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My Daughter With a Disability Made Her First Friend

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My daughter Hayden’s educational aide told me that she made a new friend today; that friend was you.

I was told you had been curiously eyeballing her for the last few days of preschool and made the decision to come over and introduce yourself. I’m sorry if you had a hard time understanding why she didn’t say hello back, or didn’t make eye contact with you; those things are difficult for her right now. From what I was told though, you didn’t seem to mind. You enjoyed sitting next to her during class and checking out her secret stash of Peppa Pig books I packed to help her keep calm during circle time. It warms my heart to know you enjoy Peppa Pig just as much as she does.

Hayden’s aide said you have been spending your class time wanting to be close to Hayden and trying so hard to get her to play with you. It sounded like you may have had a little luck today when after the fifth time of trying to pass a sparkly toy wand to her, she finally accepted it and grasped it in her hand. I heard you enjoyed making crafts with her and sitting next to her during circle time. I think she enjoys playing with you as well, even though it sometimes may not look like it.

I have been stressing all summer about putting Hayden in a typical preschool program. I stressed over the notion that others wouldn’t be very accepting of her differences. My heart ached as I sat through the parental orientation, listening to everything the teachers were planning on teaching the class this year. I cried when I left that orientation thinking Hayden might feel so left out because she most likely wouldn’t be able to keep up with her classmates. As I’m sure you know, Hayden doesn’t speak and is currently quite limited in her communication. I feared the loneliness she might experience as she enters into the school system.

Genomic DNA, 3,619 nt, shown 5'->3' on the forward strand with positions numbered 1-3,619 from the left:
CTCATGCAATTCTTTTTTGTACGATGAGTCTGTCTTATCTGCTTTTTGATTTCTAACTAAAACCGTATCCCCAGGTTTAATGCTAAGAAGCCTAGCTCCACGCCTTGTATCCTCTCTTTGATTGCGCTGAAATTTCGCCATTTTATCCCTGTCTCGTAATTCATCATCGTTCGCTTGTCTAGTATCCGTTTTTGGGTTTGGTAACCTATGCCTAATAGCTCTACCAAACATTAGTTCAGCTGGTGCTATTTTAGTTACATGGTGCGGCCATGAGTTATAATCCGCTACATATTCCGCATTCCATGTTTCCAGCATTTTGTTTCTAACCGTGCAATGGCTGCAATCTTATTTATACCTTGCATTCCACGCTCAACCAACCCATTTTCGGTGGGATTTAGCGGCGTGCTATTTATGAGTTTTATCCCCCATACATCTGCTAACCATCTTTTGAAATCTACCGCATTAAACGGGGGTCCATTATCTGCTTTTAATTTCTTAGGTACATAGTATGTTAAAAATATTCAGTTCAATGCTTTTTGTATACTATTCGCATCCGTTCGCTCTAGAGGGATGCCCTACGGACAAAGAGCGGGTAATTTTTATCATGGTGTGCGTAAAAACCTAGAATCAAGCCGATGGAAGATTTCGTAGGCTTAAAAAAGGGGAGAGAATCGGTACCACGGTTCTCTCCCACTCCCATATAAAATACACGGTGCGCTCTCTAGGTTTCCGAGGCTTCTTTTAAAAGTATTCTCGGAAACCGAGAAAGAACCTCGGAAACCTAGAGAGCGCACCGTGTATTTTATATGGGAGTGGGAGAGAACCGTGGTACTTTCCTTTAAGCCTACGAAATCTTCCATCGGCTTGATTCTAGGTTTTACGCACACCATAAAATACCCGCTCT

Even though I’m afraid, I also know it is important for her to gain as much education and interaction with other children as possible, despite some days when all I want to do is keep her safe in the bubble that is my comfort zone. As a mom I know how easy it is to say that I am and will always be my child’s best friend, their confidant. I think moms say things like that as a way to comfort themselves, to know their child will always have a friend.

To be honest with you, the notion that other kids might not want to be Hayden’s friend has been weighing on my heart since the day the doctor told us that she has a disability. I worried about other kids not understanding her, about her not getting invited to other kids’ birthday parties (even though the rest of the class was invited), and my heart sank to think that no one might show up at her birthday party.

But when I heard you were able to see past her differences, the fact that she doesn’t talk, the occasional arm flapping and her constant desire to climb everything in sight, that you were able to just see another little girl to play with — well that truly made my day. I cried tears of joy and relief on the drive home today. Thank you for embracing my daughter’s differences and including her in the typical childhood experience of making friends. I truly hope and pray that others can learn from your example and grow up being more accepting of the word “different.” You are a beautiful little soul and I’m truly honored to know that you are my daughter’s very first friend!

Photo provided by contributor.

Originally published: April 4, 2019
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